“Our company looks forward to the opportunity to work with Fuse’s group of elite commercial flooring contractors across the country,” said Jeff Collum, Shannon’s president. “The experience, industry and product knowledge and established relationships that will come along with this partnership are unmatched.”

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CarpetsPlus names Karndean Designflooring Hard Surface Supplier of the Year

Karndean-Designfloor_logo-2-col-on-white-background-1024x270Export, Pa.—Karndean Designflooring, a market leader in luxury vinyl tile (LVT) flooring was named Hard Surface Supplier of the Year by the CarpetsPlus membership at the group’s annual summit in Atlanta on Feb. 27.

The award recognizes the supplier who has had the best overall performance in the past year. Award recipients were voted on by the CarpetsPlus Color Tile membership, comprised of approximately 400 retailers. More than 50 suppliers were eligible to receive this distinction.

The awards presentation was a culmination of a successful weekend for Karndean at the CarpetsPlus summit. Karndean sponsored the welcome cocktail party for the summit on Saturday night, participated in the Emerald Sponsor luncheon on Monday and was presented with the award Monday evening. Throughout the past year, Karndean has worked with CarpetsPlus to produce “Design Destinations,” a privately labeled display, which made its debut at the summit. Karndean was the only LVT supplier to be included in the Design Destinations program.

Karndean Designflooring joined the CarpetsPlus Color Tile group in 2012. The CarpetsPlus Color Tile group was established in 1996 and provides independent retailers with a menu of professional tools to grow a successful floor covering business, including product and sales training, national pricing and rebates, and member and consumer websites.

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Spotlight: Divine Flooring ascribes to a higher marketing power

November 21/28, 2016: Volume 31, Number 12

By Reginald Tucker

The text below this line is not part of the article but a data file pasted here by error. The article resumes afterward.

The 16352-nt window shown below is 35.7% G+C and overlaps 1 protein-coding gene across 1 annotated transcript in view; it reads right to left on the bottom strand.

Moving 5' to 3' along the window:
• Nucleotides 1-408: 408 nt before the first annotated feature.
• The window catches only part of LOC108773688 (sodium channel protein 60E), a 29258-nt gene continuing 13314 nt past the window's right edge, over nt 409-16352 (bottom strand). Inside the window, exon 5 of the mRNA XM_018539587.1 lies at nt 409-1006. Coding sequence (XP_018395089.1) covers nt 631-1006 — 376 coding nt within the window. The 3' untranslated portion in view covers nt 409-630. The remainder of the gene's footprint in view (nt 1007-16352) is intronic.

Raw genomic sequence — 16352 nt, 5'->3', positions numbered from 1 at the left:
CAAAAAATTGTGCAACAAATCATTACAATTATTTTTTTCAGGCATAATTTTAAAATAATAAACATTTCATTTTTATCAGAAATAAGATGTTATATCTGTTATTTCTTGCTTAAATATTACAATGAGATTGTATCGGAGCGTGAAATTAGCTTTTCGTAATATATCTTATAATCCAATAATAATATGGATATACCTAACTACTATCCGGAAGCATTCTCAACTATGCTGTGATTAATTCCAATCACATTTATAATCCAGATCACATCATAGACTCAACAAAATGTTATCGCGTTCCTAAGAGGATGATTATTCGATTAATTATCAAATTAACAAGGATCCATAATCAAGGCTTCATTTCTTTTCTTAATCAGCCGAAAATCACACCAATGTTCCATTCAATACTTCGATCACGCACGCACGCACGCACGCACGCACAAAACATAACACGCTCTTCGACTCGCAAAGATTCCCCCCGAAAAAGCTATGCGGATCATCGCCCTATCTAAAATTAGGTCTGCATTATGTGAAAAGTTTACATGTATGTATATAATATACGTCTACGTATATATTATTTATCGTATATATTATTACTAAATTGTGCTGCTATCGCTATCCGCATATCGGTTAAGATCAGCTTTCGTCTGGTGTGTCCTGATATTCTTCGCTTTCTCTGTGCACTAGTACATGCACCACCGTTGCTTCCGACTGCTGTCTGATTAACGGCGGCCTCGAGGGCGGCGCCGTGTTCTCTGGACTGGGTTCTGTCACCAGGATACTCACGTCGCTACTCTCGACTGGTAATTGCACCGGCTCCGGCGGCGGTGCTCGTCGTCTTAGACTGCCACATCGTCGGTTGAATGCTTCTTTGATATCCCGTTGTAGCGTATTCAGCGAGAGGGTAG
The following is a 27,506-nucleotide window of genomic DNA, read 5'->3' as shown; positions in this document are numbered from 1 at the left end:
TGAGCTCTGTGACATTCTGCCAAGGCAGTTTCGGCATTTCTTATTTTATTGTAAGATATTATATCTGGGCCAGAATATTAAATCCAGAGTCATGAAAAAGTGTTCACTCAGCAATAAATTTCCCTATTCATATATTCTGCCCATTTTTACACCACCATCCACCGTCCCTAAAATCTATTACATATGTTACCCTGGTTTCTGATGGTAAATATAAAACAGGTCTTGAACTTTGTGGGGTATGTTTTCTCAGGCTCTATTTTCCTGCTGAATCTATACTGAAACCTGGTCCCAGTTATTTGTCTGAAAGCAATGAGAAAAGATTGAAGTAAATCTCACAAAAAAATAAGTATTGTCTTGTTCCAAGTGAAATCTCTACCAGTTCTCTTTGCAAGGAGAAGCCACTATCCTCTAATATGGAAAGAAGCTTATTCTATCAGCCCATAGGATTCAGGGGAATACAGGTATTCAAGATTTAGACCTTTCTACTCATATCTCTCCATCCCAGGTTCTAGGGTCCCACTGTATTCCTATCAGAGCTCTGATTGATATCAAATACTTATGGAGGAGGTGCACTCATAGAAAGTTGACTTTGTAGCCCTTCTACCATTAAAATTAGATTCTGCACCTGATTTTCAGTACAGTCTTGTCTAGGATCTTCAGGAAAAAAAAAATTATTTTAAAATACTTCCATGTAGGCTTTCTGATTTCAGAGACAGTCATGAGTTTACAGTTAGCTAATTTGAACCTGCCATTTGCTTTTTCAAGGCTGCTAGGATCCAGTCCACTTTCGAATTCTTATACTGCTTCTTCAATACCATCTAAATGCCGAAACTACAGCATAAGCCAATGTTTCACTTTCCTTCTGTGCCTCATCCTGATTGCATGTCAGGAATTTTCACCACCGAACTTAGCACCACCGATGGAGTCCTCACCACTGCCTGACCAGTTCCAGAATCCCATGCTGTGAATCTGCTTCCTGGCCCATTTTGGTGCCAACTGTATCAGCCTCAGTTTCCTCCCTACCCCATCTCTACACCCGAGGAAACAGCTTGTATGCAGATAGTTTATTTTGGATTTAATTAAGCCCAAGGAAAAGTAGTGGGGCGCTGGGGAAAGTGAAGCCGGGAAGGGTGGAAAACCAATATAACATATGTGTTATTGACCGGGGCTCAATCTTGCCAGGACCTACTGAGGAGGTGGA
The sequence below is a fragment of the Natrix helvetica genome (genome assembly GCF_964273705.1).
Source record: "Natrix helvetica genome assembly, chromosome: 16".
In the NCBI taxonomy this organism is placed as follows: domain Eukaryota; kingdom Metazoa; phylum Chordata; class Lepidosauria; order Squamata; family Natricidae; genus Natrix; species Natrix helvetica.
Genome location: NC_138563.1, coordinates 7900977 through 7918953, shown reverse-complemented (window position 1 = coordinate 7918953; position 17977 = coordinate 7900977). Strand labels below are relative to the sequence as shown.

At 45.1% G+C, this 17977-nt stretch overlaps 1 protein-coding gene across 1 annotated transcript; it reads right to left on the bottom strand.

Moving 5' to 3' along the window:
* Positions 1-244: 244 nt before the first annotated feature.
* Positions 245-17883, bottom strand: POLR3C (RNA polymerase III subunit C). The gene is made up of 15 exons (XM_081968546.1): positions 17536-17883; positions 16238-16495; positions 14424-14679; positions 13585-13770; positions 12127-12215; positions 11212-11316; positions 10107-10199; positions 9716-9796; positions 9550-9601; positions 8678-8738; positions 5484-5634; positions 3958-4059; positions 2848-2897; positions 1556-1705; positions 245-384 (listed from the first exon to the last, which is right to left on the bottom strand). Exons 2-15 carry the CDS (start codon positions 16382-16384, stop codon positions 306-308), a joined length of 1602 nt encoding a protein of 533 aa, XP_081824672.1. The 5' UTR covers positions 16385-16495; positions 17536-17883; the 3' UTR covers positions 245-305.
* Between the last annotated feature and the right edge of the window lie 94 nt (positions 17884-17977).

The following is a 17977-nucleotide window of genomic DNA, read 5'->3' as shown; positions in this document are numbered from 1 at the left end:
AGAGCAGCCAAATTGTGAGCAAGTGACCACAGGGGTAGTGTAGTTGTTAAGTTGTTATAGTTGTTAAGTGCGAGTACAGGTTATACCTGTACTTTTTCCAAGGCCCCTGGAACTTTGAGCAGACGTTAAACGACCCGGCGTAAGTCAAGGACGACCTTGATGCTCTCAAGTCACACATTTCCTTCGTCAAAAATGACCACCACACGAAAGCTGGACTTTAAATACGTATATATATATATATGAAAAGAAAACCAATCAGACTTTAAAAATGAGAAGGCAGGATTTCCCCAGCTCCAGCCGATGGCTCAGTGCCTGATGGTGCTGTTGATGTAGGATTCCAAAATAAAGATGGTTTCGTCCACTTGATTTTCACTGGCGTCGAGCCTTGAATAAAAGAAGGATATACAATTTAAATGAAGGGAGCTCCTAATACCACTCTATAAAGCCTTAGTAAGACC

screen-shot-2016-11-28-at-3-57-53-pmIn an increasingly competitive market segment such as the mid-range to high end, hard surface suppliers are focusing their efforts beyond core product construction and performance to differentiate themselves from other players in the field. For manufacturers like Divine Flooring, it’s all about marketing and optimal brand positioning.

As a supplier of hardwood, LVT, WPC and laminate flooring products for specialty retail, specified commercial and residential replacement, Divine Flooring is looking to cover all the bases—with the exception of the entry-level, low-price range. Its builder and residential replacement hardwood flooring products range from $4.50 per square foot (suggested retail price) up to about $20 per square foot for some of the higher-end custom collections.

“We have products in the mix that are focused more toward builders such as Farmhouse, which is a wide-plank, rustic,” said Sean Stewart, managing partner. “We also offer a variety of finishes such as aluminum oxide, lacquers, hard wax oil finishes, oxidative oil finishes and reactive oil stains—we cover the gamut. We also have a custom wood shop where we produce all of our own moldings, and we can also do custom work for architects or dealers. This includes wall treatments, stair parts, doors, etc. That’s an advantage from our builder experience that we can take on those special projects.”